It's Pot Day and Hitler's Birthday but definitely not Mother's Day, especially not for moms Sushama Devi Lohia, 74, of Newport Beach and 67-year-old Aida Agusti Castro of Cardiff. Lohia was sentenced today to eight years in prison for conspiring with her two daughters and a son-in-law to commit more than $16 million in real estate fraud against friends and family. Castro faces up to 25 years in the joint after she and her Orange County attorney son were separately convicted today of an $8 million mortgage scam that targeted Spanish speakers.
Lohia is a licensed real estate agent who worked out of offices owned by his daughters and son-in-law. Supriti Soni, 51, of Corona del Mar, owned and operated Vason Development in Santa Ana, which processed home loan applications. Sunti and Dinesh Valjeebhai Shah of Newport Beach owned New Age Realty, First Property Escrow, City First Realty, and Associates Investments Group, which were operated out the same Newport Avenue address in Tustin.
Between June 2006 and October 2009, the family is accused of obtaining more than 15 fraudulent loans on real estate properties in Orange County through the use of "straw buyers"--people who knowingly and willingly allowed their credit to be used for the purchase of a property they never intended to control.
The four are said to have fabricated loan applications to reflect significantly higher incomes for the straw buyers, supplying altered bank statements to reflect the higher incomes, falsifying employer information on loan documents, and forging the names and signatures of straw buyers on various deeds and loan documents, according to a statement from the Orange County District Attorney's office (OCDA).
The family allegedly used the personal and credit information of the straw buyers to complete the fraudulent documents used in obtaining loans, which were all approved by Washington Mutual Bank.
The OCDA pins the total take at more than $16 million in fraud. Between July 2008 and May 2009, Lohia and the Shahs are also accused of filing false and forged documents with the Orange County Clerk-Recorder's Office to falsely show property transfers.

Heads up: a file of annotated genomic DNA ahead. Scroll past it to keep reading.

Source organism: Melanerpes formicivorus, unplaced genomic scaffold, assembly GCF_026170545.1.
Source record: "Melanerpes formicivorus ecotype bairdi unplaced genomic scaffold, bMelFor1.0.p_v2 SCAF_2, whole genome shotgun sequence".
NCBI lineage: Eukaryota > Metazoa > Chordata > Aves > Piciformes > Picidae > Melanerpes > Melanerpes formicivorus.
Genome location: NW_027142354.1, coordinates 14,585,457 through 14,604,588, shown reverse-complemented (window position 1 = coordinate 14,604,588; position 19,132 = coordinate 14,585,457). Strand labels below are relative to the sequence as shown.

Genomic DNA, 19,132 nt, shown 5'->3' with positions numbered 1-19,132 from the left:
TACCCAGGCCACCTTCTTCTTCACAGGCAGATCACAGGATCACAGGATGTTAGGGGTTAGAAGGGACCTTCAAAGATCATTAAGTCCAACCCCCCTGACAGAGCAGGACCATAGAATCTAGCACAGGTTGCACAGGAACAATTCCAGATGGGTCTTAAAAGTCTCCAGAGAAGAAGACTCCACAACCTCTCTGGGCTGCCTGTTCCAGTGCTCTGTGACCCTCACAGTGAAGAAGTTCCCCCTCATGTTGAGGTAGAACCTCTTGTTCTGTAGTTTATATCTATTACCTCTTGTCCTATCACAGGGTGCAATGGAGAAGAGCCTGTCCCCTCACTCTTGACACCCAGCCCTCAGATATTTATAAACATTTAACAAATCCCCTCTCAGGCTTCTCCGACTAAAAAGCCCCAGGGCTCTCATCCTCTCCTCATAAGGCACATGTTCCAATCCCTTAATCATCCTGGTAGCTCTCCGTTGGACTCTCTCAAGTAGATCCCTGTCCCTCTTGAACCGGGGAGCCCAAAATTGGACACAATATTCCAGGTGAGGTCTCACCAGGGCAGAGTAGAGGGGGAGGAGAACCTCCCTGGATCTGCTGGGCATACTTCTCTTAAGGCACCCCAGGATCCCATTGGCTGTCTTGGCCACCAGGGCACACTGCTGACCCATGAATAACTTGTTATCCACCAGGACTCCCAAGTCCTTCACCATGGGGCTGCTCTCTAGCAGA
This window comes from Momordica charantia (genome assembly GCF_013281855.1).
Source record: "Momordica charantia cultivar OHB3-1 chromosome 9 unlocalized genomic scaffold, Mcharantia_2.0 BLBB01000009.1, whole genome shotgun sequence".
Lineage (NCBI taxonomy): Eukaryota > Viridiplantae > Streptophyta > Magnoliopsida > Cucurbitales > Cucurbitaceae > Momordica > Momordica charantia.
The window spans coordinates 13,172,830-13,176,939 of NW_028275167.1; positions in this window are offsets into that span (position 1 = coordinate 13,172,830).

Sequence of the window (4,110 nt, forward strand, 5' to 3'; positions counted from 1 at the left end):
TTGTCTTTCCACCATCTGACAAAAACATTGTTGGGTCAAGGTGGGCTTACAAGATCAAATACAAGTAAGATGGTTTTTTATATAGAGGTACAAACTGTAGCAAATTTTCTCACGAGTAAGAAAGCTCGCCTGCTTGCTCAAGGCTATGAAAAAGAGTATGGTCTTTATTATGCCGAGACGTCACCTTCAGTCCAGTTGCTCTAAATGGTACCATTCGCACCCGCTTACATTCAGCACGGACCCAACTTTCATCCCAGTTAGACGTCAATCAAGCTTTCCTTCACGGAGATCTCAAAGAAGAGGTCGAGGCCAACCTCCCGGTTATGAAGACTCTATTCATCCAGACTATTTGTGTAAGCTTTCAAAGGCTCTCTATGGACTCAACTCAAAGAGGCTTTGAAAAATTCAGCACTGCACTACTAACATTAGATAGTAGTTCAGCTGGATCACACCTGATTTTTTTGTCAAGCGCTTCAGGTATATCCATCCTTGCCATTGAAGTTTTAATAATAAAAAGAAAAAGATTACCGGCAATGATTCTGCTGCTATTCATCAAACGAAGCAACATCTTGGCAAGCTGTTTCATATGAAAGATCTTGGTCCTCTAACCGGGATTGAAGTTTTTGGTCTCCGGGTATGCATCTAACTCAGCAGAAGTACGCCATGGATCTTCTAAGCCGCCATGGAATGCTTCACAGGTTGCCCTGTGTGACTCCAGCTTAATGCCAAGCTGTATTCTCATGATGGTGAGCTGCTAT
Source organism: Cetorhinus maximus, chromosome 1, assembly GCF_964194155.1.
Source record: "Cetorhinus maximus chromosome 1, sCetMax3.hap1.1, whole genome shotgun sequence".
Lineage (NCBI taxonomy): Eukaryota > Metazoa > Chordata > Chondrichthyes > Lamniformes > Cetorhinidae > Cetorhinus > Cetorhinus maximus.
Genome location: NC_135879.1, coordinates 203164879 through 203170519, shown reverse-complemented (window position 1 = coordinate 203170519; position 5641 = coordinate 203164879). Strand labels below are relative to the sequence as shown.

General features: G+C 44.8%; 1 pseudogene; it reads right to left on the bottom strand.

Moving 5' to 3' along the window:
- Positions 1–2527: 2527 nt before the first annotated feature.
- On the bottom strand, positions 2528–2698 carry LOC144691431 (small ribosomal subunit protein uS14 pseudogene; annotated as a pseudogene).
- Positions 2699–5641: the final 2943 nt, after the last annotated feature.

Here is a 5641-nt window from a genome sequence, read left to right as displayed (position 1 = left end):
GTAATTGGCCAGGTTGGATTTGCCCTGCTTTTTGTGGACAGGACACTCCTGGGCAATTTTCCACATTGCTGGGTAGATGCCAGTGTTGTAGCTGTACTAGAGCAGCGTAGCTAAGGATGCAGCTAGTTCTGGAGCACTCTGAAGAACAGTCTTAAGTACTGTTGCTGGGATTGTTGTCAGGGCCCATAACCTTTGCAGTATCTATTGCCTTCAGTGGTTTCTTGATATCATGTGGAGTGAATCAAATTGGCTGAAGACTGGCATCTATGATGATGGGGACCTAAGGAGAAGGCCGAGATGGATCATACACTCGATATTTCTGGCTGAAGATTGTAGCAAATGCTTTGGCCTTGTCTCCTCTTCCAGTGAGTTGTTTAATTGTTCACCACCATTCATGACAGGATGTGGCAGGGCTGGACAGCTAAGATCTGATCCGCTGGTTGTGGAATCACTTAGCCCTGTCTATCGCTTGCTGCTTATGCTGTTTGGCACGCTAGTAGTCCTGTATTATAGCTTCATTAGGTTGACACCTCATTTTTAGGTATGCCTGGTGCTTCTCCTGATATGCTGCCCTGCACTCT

An investigation was launched after the OCDA received a complaint from a realtor.
Lohia accepted a court offer in December, pleading guilty to 12 felony counts of conspiracy to commit a crime, 27 felony counts of forgery, 12 felony count of grand theft, eight felony counts of failure to file, four felony counts of identity theft, four felony counts of recording false and forged instrument, two felony counts of under-reporting income and sentencing enhancement allegations for loss over $100,000, property damage over $3.2 million, and aggravated white collar crime over $500,000.
The failure to file and under-reporting counts stem from something else that was discovered during the investigation: Between 2005 and 2008, Lohia under-reported her income for two years and failed to file taxes for two years.
Her daughter Sonti is charged with nine felony counts of conspiracy to commit a crime, 17 felony counts of forgery, one felony count of identity theft, 12 felony counts of grand theft, with sentencing enhancement allegations for loss over $100,000, property damage over $3.2 million, and aggravated white collar crime over $500,000, and a 2003 prison prior for perjury.
Suniti Shah, 50, and her husband Dinesh Shah, 62, are both charged with five felony counts of conspiracy to commit a crime, 13 felony counts of forgery, four felony counts of identity theft, four felony counts of recording false and forged instrument, five felony counts of grand theft, and sentencing enhancement allegations for loss over $100,000, property damage over $1.3 million, and aggravated white collar crime over $500,000.
Trial for the trio is scheduled to begin July 25 in Santa Ana.
A jury today convicted Castro and her son Stephen Kenneth Chrysler, 46, and the judge ordered them to remain in federal custody through their July 30 sentencing. Castro, a state-licensed real estate agent, worked at SKC Real Estate, a Carlsbad company owned by her son.
The mother and son were also part of a loose network of 19 agents and loan brokers who committed $55 million in frauds in the Bay Area and Southern California and were arrested or indicted in 2010, according to a statement from the U.S. Attorney's office.
Castro and Chrysler enlisted clients through advertisements in Spanish-language publications. They then inflated the clients' incomes on applications to secure $8 million in loans to buy 16 properties in Escondido, Oceanside, San Marcos, Lakeside and Menifee over 25 months from 2005 to 2007. None of the 30 applicants were really qualified to buy the homes, and many were forced out by foreclosure when the scam began unraveling.
Faking businesses, bank balances, management companies, tenants and rental histories on mortgage documents allowed the pair to get false loans approved--and net themselves a hefty $350,000 in fees.
Among those the mother and son used for a business recommendation letter was a psychic at Mystical Dragon in Carlsbad. The fraudsters obviously could not see into the future that the psychic would wind up testifying for the prosecution.
Castro and Chrysler may have also been unable to predict that they so far would be the only scammers from the statewide network to go to trial--and get convicted.
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Their sentences will be based on the losses suffered by their victims, some of whom were lied to or not allowed to see translations of the documents they signed, according to the U.S. Attorney. The maximum they could get is 20 years in prison and fines for each of five counts of fraud.Many of the borrowers in the case received notices of default and eventually faced foreclosure.